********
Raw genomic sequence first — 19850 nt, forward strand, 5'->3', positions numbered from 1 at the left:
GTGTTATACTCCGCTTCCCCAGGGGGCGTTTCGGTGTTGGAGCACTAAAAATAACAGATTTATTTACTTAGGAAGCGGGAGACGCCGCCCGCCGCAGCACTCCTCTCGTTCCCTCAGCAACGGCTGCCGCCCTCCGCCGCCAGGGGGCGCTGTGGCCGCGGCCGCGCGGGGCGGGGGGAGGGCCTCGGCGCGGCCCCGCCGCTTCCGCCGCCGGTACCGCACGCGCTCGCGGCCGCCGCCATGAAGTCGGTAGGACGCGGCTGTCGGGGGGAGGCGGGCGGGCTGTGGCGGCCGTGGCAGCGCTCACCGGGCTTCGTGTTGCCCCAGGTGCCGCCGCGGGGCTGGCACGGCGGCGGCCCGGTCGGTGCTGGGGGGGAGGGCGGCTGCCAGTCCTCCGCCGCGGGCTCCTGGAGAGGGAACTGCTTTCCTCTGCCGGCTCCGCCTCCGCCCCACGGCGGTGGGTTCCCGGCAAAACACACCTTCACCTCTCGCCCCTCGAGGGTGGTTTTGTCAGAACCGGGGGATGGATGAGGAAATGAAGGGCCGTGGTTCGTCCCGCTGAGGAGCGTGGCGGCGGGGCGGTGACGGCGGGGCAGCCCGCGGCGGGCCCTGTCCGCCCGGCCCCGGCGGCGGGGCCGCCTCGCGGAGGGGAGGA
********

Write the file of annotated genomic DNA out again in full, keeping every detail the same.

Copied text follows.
Raw genomic sequence first — 19850 nt, forward strand, 5'->3', positions numbered from 1 at the left:
GTGTTATACTCCGCTTCCCCAGGGGGCGTTTCGGTGTTGGAGCACTAAAAATAACAGATTTATTTACTTAGGAAGCGGGAGACGCCGCCCGCCGCAGCACTCCTCTCGTTCCCTCAGCAACGGCTGCCGCCCTCCGCCGCCAGGGGGCGCTGTGGCCGCGGCCGCGCGGGGCGGGGGGAGGGCCTCGGCGCGGCCCCGCCGCTTCCGCCGCCGGTACCGCACGCGCTCGCGGCCGCCGCCATGAAGTCGGTAGGACGCGGCTGTCGGGGGGAGGCGGGCGGGCTGTGGCGGCCGTGGCAGCGCTCACCGGGCTTCGTGTTGCCCCAGGTGCCGCCGCGGGGCTGGCACGGCGGCGGCCCGGTCGGTGCTGGGGGGGAGGGCGGCTGCCAGTCCTCCGCCGCGGGCTCCTGGAGAGGGAACTGCTTTCCTCTGCCGGCTCCGCCTCCGCCCCACGGCGGTGGGTTCCCGGCAAAACACACCTTCACCTCTCGCCCCTCGAGGGTGGTTTTGTCAGAACCGGGGGATGGATGAGGAAATGAAGGGCCGTGGTTCGTCCCGCTGAGGAGCGTGGCGGCGGGGCGGTGACGGCGGGGCAGCCCGCGGCGGGCCCTGTCCGCCCGGCCCCGGCGGCGGGGCCGCCTCGCGGAGGGGAGGA